The Importance of the Rebound in Yin Yoga


A Yin Yoga practice without rebounds is like holding your breath and never getting to exhale.


The rebound is quite possibly the most important part of the entire practice, and if you have been going to yin yoga classes and the teacher does not include rebounds, you are being shortchanged!



These are a few layers to my strong feelings about the importance of the rebound.


1. The Physical Layer

In a yin practice we are intentionally exercising the yin tissues of the body. These include our ligaments, tendons, and fascia. These kinds of tissue in the body respond to long held static stress best when followed by a rest period.


The resting period is where the tissues rebound and rehydrate. They do not like being pushed and pulled quickly, hence these tissues being famously injured from yang style sports. These tissues are usually low in elasticity, so they need time to settle and adjust after coming out of a yin posture.


If we are listening/feeling into the body with plenty of awareness, directly after you exit a yin shape, your instincts will tell you that you need to be still for a little while before you move again.


2. The Mindfulness Layer

What sensory information do you receive in the stillness of the rebound?

In other words, are you able to feel and learn about how that last yin shape you experienced, has influenced your body and mind?

Did you just realise you were holding your breath the whole time?

Or that you have a tendency to push through pain?

Or that the glutes on your right side are so much more intense to target than you left?


Maybe you have started to become aware that your inner critic is really mean and relentless or even perhaps that the whole time you were in that yin shape you were projecting your thoughts out of the room and far away from the present moment you were in.


How often do you allow yourself time to rest?

In our fast-paced modern life we are constantly being conditioned to produce more, work harder, multi-task, and barrel through life until we can arrive at retirement and take an annual trip to a tropical beach and finally earn our rest. What's the hurry? Why are we trying so hard to live our lives quickly and get them over and done with?


The rebound is a magical place to slowly rewire this deep societal conditioning. By resting in between each place of intensity, we are subtly being reconditioned to receive resting as part of life, and to have dedicated time to feel how life is impacting us. In these exquisite moments of the practice we may finally have slowed down just enough for our higher self to lean in and whisper "here is the wisdom I have been waiting to share with you."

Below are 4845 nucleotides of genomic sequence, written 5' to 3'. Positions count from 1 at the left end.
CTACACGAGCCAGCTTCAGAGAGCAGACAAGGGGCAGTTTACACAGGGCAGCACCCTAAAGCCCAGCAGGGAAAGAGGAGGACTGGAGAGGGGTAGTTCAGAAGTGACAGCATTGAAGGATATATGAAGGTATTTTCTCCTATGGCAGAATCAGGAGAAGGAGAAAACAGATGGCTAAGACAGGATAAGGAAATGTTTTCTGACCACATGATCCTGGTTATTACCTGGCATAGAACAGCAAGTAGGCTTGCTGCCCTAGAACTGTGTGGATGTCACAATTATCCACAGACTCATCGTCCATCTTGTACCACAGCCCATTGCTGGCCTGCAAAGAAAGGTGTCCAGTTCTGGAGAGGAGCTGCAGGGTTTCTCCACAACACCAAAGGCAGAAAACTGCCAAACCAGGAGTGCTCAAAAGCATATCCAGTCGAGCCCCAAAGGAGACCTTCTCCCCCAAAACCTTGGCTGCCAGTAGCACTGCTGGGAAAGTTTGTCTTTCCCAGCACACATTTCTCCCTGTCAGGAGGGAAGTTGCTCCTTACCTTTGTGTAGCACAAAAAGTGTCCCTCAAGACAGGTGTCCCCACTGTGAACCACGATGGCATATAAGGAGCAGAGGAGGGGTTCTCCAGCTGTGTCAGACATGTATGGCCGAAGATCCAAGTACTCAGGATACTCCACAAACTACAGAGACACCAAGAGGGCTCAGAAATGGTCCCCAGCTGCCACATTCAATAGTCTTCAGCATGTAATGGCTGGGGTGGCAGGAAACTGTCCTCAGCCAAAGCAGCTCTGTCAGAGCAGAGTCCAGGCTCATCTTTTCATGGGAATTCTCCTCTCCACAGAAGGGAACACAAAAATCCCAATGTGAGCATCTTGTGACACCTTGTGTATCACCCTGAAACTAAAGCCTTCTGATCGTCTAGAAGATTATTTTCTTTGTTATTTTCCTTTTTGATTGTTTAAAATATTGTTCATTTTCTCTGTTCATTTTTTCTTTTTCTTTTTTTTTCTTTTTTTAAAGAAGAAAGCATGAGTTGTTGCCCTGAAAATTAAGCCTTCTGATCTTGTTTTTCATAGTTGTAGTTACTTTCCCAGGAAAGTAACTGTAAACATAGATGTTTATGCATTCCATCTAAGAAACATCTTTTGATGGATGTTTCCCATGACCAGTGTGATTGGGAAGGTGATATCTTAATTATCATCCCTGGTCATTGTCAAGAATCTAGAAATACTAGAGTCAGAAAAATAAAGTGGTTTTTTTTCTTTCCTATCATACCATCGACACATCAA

The rebound might be a rare place in your busy world where you get to connect with yourself, learn about yourself, and cultivate a beautiful relationship with yourself.


3. The Energetic Layer

The buzzing sensation that spreads through the body during the rebound is a curious sensation indeed. At times it can feel like it has a roaming or wandering quality about it. We already know scientifically that when connective tissue is stressed and placed under load, fluid is squeezed out of the tissue. When the tissue is released (rebounding), this fluid is pulled back in by water-loving molecules that live in your superficial fascia. It's quite possible that the buzzing sensation being felt during the rebound is actually the feeling of fluid being pulled through the connective tissue.


From a Chinese Medicine understanding, Qi governs all movement in the body, including the movement of fluid. Therefore, the sensation of fluid being pulled across tissues is really the sensation of Qi moving that fluid. The sensations being felt roaming around the body during the rebound might actually be the sensations of Qi moving through the body, creating a very subtle boundary line between yin yoga being a physical practice and/or an energetic practice.


There is much richness to explore within all of these layers of the rebound experience.


Karina x


PS. If you happen to be a Yin Yoga teacher who doesn't currently include rebounds in your classes, I strongly encourage you to look into more training so that you can really appreciate the depth of all of these layers, and create a safe and well rounded practice for your students and their tissues.

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AYA Clinic, 42 Clifton St, Prahran Victoria, 3181

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Karina Smith

Acupuncture and Traditional Chinese Medicine Prahran

Yin Yoga Teacher, Yin Yoga Teacher Training and Yin Yoga Educator

Servicing Prahran and surrounding suburbs including: Caulfield North, Richmond, South Yarra, St Kilda East, Toorak and Windsor.

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